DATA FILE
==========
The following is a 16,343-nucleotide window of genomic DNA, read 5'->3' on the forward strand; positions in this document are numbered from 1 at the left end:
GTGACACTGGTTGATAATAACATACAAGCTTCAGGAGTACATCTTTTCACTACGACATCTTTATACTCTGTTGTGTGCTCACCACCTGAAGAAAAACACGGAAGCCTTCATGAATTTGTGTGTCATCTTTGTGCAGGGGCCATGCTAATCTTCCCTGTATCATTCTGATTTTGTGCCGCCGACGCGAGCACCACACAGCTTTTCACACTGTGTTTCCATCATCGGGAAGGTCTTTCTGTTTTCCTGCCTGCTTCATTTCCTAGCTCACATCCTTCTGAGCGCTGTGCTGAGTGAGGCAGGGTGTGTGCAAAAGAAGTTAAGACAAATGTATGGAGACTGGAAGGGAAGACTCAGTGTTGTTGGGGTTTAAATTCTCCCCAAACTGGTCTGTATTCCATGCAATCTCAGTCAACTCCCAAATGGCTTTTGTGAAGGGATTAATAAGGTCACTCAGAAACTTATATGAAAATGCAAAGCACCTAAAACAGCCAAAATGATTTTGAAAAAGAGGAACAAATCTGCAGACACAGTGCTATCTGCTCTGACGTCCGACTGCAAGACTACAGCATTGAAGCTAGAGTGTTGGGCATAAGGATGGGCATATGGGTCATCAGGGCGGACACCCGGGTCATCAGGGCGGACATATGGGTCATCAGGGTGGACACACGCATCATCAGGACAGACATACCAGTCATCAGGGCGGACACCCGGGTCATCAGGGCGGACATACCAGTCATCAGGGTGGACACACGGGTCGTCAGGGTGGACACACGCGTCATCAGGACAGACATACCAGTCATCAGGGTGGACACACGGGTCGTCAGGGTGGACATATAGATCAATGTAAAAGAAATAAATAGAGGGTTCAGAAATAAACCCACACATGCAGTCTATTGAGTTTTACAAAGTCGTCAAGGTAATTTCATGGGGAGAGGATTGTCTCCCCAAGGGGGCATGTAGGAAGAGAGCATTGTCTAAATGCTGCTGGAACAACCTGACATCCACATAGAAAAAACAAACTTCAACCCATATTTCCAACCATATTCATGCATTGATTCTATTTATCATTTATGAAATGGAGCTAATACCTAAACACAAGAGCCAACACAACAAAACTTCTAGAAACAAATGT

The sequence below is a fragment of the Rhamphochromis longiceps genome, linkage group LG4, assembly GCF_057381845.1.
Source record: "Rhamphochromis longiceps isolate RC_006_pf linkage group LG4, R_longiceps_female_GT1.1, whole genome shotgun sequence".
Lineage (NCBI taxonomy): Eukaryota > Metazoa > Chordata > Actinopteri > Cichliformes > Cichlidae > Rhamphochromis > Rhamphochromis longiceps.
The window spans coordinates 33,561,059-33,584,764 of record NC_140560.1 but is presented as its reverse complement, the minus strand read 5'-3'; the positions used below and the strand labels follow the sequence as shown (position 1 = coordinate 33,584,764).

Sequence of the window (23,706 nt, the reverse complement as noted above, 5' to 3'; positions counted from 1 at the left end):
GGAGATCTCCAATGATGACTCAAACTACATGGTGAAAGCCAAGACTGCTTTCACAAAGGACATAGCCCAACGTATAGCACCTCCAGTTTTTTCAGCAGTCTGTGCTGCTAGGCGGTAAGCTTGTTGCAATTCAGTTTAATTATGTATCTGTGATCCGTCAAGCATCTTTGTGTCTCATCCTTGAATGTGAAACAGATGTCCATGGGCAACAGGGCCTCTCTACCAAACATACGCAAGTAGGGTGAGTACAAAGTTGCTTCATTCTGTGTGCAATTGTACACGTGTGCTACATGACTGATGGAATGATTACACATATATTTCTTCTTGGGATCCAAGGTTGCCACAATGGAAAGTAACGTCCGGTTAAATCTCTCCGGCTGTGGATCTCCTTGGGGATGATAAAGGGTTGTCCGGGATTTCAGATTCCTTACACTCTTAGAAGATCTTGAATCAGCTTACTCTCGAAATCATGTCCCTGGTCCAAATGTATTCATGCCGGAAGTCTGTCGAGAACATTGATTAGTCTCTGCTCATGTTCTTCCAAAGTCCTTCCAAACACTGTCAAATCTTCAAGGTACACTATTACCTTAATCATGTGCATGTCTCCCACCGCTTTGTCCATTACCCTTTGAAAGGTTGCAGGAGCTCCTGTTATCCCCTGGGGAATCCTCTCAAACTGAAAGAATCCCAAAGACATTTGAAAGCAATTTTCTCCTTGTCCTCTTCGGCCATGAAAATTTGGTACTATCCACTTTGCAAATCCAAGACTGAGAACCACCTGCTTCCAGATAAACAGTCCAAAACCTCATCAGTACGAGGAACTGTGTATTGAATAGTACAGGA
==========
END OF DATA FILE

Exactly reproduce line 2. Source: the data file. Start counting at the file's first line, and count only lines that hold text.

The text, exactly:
GTGACACTGGTTGATAATAACATACAAGCTTCAGGAGTACATCTTTTCACTACGACATCTTTATACTCTGTTGTGTGCTCACCACCTGAAGAAAAACACGGAAGCCTTCATGAATTTGTGTGTCATCTTTGTGCAGGGGCCATGCTAATCTTCCCTGTATCATTCTGATTTTGTGCCGCCGACGCGAGCACCACACAGCTTTTCACACTGTGTTTCCATCATCGGGAAGGTCTTTCTGTTTTCCTGCCTGCTTCATTTCCTAGCTCACATCCTTCTGAGCGCTGTGCTGAGTGAGGCAGGGTGTGTGCAAAAGAAGTTAAGACAAATGTATGGAGACTGGAAGGGAAGACTCAGTGTTGTTGGGGTTTAAATTCTCCCCAAACTGGTCTGTATTCCATGCAATCTCAGTCAACTCCCAAATGGCTTTTGTGAAGGGATTAATAAGGTCACTCAGAAACTTATATGAAAATGCAAAGCACCTAAAACAGCCAAAATGATTTTGAAAAAGAGGAACAAATCTGCAGACACAGTGCTATCTGCTCTGACGTCCGACTGCAAGACTACAGCATTGAAGCTAGAGTGTTGGGCATAAGGATGGGCATATGGGTCATCAGGGCGGACACCCGGGTCATCAGGGCGGACATATGGGTCATCAGGGTGGACACACGCATCATCAGGACAGACATACCAGTCATCAGGGCGGACACCCGGGTCATCAGGGCGGACATACCAGTCATCAGGGTGGACACACGGGTCGTCAGGGTGGACACACGCGTCATCAGGACAGACATACCAGTCATCAGGGTGGACACACGGGTCGTCAGGGTGGACATATAGATCAATGTAAAAGAAATAAATAGAGGGTTCAGAAATAAACCCACACATGCAGTCTATTGAGTTTTACAAAGTCGTCAAGGTAATTTCATGGGGAGAGGATTGTCTCCCCAAGGGGGCATGTAGGAAGAGAGCATTGTCTAAATGCTGCTGGAACAACCTGACATCCACATAGAAAAAACAAACTTCAACCCATATTTCCAACCATATTCATGCATTGATTCTATTTATCATTTATGAAATGGAGCTAATACCTAAACACAAGAGCCAACACAACAAAACTTCTAGAAACAAATGT